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The following article is a general news item provided for the benefit of members. Its contents do not necessarily reflect the views of the Safety Institute of Australia.
Date: 
Wednesday, 28 November, 2018 - 12:45
Category: 
Incidents & prosecutions
Location: 
National News
Western Australia

WA’s Department of Mines, Industry Regulation and Safety is currently investigating an incident in which the operator of an elevating work platform was injured after his head became trapped.

In July 2018, an operator and a surveyor were in a mobile elevating work platform (EWP), taking survey measurements on a stacker structure to improve conveyor belt alignment.

They were working in close proximity to the underside of the stacker conveyor frame, located about 27 metres above the ground.

When the operator moved the EWP basket upward, his head became trapped between the stacker frame and the secondary guarding sensor bar in the basket.

The alarm at the EWP base alerted the spotter, who then proceeded to lower the basket.

The operator received injuries that had the potential to be serious, and he lost consciousness for a few minutes. Elevating work platform operator trapped against underside of conveyor structure.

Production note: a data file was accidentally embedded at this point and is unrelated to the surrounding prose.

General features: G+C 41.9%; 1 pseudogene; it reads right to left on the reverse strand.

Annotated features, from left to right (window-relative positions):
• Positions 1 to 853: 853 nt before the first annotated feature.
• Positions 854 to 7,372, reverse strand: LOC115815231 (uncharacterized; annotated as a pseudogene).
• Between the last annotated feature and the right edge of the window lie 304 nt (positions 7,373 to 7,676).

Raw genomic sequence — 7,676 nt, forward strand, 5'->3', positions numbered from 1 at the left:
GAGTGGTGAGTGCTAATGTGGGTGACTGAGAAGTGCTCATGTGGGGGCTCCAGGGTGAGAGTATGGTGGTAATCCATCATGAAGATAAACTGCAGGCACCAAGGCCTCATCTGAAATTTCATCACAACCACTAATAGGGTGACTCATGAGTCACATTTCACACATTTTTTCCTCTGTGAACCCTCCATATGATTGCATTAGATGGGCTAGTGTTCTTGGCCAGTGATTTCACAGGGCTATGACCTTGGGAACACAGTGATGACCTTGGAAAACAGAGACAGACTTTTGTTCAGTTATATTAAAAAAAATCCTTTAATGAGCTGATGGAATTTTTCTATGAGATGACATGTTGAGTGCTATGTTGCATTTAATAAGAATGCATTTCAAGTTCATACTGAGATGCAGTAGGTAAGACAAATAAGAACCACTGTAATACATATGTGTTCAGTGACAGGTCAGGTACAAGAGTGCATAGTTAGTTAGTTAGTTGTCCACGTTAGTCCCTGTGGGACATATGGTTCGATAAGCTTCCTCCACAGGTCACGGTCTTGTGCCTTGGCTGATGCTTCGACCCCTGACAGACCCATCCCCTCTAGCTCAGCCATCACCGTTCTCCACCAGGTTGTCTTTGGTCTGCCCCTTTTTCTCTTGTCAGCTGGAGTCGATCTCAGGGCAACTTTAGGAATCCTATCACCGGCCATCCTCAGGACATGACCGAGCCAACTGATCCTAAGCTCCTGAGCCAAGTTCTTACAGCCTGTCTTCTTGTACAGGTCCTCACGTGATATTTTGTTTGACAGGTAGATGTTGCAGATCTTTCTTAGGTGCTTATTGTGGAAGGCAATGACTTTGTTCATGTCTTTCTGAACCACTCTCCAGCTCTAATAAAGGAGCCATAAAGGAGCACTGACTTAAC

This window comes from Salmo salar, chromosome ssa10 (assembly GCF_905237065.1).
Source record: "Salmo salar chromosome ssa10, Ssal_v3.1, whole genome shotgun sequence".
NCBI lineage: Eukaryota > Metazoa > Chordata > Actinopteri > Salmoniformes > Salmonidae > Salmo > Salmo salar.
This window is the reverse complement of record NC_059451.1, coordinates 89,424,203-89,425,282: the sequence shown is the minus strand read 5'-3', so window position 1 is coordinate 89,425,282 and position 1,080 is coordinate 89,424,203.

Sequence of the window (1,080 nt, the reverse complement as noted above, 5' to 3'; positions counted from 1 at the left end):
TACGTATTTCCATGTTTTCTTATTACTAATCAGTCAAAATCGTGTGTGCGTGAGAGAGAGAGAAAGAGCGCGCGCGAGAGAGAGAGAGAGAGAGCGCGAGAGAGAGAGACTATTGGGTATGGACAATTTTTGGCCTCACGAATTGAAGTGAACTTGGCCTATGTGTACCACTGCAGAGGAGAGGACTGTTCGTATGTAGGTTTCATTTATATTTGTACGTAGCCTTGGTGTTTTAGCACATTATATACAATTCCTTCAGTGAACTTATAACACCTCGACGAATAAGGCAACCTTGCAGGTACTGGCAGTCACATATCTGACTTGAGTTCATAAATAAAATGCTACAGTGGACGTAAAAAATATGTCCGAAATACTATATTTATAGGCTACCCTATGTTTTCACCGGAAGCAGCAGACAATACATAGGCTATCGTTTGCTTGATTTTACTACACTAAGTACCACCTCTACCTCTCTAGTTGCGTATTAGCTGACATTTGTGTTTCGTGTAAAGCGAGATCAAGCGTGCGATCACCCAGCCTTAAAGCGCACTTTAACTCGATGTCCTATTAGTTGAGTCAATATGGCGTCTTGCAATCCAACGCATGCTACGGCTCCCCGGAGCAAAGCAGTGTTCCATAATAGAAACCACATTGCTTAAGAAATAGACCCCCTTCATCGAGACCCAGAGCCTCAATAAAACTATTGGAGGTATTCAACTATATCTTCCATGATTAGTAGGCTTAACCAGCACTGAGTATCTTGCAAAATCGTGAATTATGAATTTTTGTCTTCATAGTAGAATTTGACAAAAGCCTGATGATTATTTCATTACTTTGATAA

The investigation found there were a number of contributing causes

  • The job hazard analysis (JHA) did not identify the hazard of being crushed against the stacker.
  • The EWP basket was directly below and in close proximity to the stacker conveyor frame.
  • The EWP operator activated the boom extend function instead of boom retract.
  • The EWP function speed control was set in fast mode (rabbit) instead of slow mode (tortoise).
  • Although activation of the secondary guarding sensor bar prevented further movement of the EWP basket, it did not retract the basket due to insufficient continuous pressure being applied.
  • There was a delay in bringing the basket to the ground, as the spotter was unaware of the boom operating envelope programmed into the EWP safety system.

WA’s Department of Mines, Industry Regulation and Safety subsequently issued a safety bulletin with a number of required actions:

  • Before undertaking work involving EWPs in the vicinity of fixed structures, ensure the potential hazard for workers to be crushed is identified, and effective controls implemented to prevent exposure to the hazard.
  • Ensure that the emergency plan for EWP work in restricted-access areas includes a suitable response to entrapment or entanglement within a structure.
  • Where there is a risk of crush injury to a person in an EWP from an overhead fixed object, use EWPs fitted with engineering controls such as protective cages and sensor devices.
  • Implement positive communication protocols between all personnel involved in the work.
  • Ensure all workers involved in the operation of an EWP have received adequate training and verification of competency for the equipment being used.